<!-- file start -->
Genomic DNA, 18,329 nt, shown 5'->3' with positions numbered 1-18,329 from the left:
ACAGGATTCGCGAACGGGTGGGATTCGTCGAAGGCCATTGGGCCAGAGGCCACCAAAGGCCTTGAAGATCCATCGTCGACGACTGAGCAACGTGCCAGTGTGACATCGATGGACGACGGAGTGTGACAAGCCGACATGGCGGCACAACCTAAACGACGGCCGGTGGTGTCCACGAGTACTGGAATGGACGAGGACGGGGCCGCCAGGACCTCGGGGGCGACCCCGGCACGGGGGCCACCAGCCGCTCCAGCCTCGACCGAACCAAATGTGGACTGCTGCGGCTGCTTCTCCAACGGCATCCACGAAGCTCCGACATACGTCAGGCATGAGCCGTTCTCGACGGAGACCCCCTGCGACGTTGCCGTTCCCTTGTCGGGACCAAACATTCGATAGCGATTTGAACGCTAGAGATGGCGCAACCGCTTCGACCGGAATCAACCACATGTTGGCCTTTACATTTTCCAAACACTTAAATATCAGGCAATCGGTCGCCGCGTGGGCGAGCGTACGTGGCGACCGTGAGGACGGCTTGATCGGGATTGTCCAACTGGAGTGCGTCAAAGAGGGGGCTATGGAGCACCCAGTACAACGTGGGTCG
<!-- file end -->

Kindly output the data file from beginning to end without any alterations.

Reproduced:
Genomic DNA, 18,329 nt, shown 5'->3' with positions numbered 1-18,329 from the left:
ACAGGATTCGCGAACGGGTGGGATTCGTCGAAGGCCATTGGGCCAGAGGCCACCAAAGGCCTTGAAGATCCATCGTCGACGACTGAGCAACGTGCCAGTGTGACATCGATGGACGACGGAGTGTGACAAGCCGACATGGCGGCACAACCTAAACGACGGCCGGTGGTGTCCACGAGTACTGGAATGGACGAGGACGGGGCCGCCAGGACCTCGGGGGCGACCCCGGCACGGGGGCCACCAGCCGCTCCAGCCTCGACCGAACCAAATGTGGACTGCTGCGGCTGCTTCTCCAACGGCATCCACGAAGCTCCGACATACGTCAGGCATGAGCCGTTCTCGACGGAGACCCCCTGCGACGTTGCCGTTCCCTTGTCGGGACCAAACATTCGATAGCGATTTGAACGCTAGAGATGGCGCAACCGCTTCGACCGGAATCAACCACATGTTGGCCTTTACATTTTCCAAACACTTAAATATCAGGCAATCGGTCGCCGCGTGGGCGAGCGTACGTGGCGACCGTGAGGACGGCTTGATCGGGATTGTCCAACTGGAGTGCGTCAAAGAGGGGGCTATGGAGCACCCAGTACAACGTGGGTCG